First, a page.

“Some cause happiness wherever they go; others, whenever they go.”
– Oscar Wilde
“Don’t forget to look out for Number 1, but make sure you don’t step in Number 2!”
– Rodney Dangerfield in Back To School, certainly uttered in earlier times by others
The first of two “original hybrids” in Ultimate Garage 2.0, the 1959 Facel Vega HK500 is an amazing looking car to me and it was powered by a Chrysler V-8.
The top photo is from inspirationseek.com, the bottom from classicandsportscar.com.
Facel was a French construction company founded by Jean Daninos in 1938, rather unfortunate timing obviously. They initially manufactured machine tools for the aircraft industry. After World War II Facel began manufacturing office and home furniture as well as car bodies for makes like Panhard, Delahaye and Bentley. Daninos wanted to make cars of his own and first showed original designs at the 1950 Paris motor show. The Facel Vega was introduced in 1954.
This car was really designed for export as France had very high taxes on high-output automobiles. The first Facel Vegas were powered by the 276 cubic-inch/4.5 liter DeSoto (Yeah!) Hemi; subsequently the engine was either a 291 cubic-inch/4.8 liter DeSoto Hemi or a 330 cubic-inch/5.4 liter Chrysler Hemi with output of 250 HP/340 LB-Ft of torque. The transmission could be either the two-speed Powerflite automatic or a 4-speed Pont-a-Mousson manual. By 1959 the engine was the Chrysler wedge-head 383 cubic-inch/6.3 liter V8 that produced 360 HP/460 LB-FT. The automatic transmission had been upgraded to a three-speed Torqueflite, but the manual was the same. Disc brakes were an option on the 1959 model, but became standard in 1960.
Facel also produced other cars such as the Excellence (a four-door hardtop sedan with rear suicide doors) and the Facellia (a smaller two-door design that could be purchased in convertible form, it was doomed by its engine designed by Westlake in Britain but built by Pont-a-Mousson). Believe it or not there’s a Packard connection to Facel. Most Packard aficionados have heard the tale of the proposal to re-badge the Facel Excellence as a Packard. While Jean Daninos said he was unaware of such a proposal (although he never said he would have been opposed to it), the rumor continued to surface in numerous places over the years and made it into print in some of the very few books printed on the Facel Vega. Supposedly, the end of the idea came from Mercedes-Benz whose cars were, at the time, being distributed in the US by Studebaker-Packard and M-B didn’t want the competition. Would Packard still be around if that idea had come to fruition? We will never know…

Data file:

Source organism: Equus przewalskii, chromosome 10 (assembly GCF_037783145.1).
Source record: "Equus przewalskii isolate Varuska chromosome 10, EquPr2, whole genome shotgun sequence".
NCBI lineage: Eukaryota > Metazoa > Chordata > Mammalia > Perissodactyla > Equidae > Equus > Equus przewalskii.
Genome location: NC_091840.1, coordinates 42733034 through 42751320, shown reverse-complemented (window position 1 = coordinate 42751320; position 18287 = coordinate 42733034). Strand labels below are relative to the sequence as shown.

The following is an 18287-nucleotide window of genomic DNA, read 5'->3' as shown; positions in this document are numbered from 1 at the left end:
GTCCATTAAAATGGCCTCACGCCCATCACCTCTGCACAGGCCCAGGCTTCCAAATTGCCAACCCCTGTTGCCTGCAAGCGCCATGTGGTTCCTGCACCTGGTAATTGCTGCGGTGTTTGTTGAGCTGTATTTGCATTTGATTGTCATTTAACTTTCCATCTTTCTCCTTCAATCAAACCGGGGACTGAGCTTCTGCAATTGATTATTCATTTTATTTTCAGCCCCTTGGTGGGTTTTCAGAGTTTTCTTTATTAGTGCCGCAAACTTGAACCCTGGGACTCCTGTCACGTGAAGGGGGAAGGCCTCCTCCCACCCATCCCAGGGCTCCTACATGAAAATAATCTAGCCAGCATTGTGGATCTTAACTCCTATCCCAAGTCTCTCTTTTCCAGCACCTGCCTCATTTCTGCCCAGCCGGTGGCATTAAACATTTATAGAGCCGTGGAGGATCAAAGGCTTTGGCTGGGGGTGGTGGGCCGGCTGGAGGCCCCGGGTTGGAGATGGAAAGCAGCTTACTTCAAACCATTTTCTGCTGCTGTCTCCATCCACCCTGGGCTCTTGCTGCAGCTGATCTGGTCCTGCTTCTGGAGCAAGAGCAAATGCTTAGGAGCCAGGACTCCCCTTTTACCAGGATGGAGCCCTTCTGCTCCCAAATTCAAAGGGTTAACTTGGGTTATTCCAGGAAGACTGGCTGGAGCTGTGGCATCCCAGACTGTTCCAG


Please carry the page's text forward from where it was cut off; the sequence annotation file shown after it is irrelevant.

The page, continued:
Famous auto journalist Tom McCahill wrote this about the HK500, “[It] is sexier than the Place Pigalle and throatier than a Russian basso…[it is] a remarkable and wonderfully satisfying road companion.” Motor Trend wrote this about the Facel Vega, “[it] has as much show-stopping quality as the Continental (and maybe more), is finished in the impressive Rolls-Royce style, performs with the agility of the hottest American cars and handles as well as an Austin-Healey.” Famous people like Tony Curtis and Ringo Starr owned the Facel Vega. Unfortunately, the cars didn’t sell well enough to keep Facel afloat. The last Facel Vega was manufactured in September, 1964 and the company was liquidated in 1965.
As I have written before in this blog I do not believe in the famous axiom that if you build a better mousetrap the world will beat a path to your door. I certainly don’t believe that it’s always true. By the way, according to Hagerty the average value for a 1959 Facel Vega HK500 is $99,000. I have seen them sell for a lot more than that.
As always I welcome comments on the Facel Vega or on any other topic.
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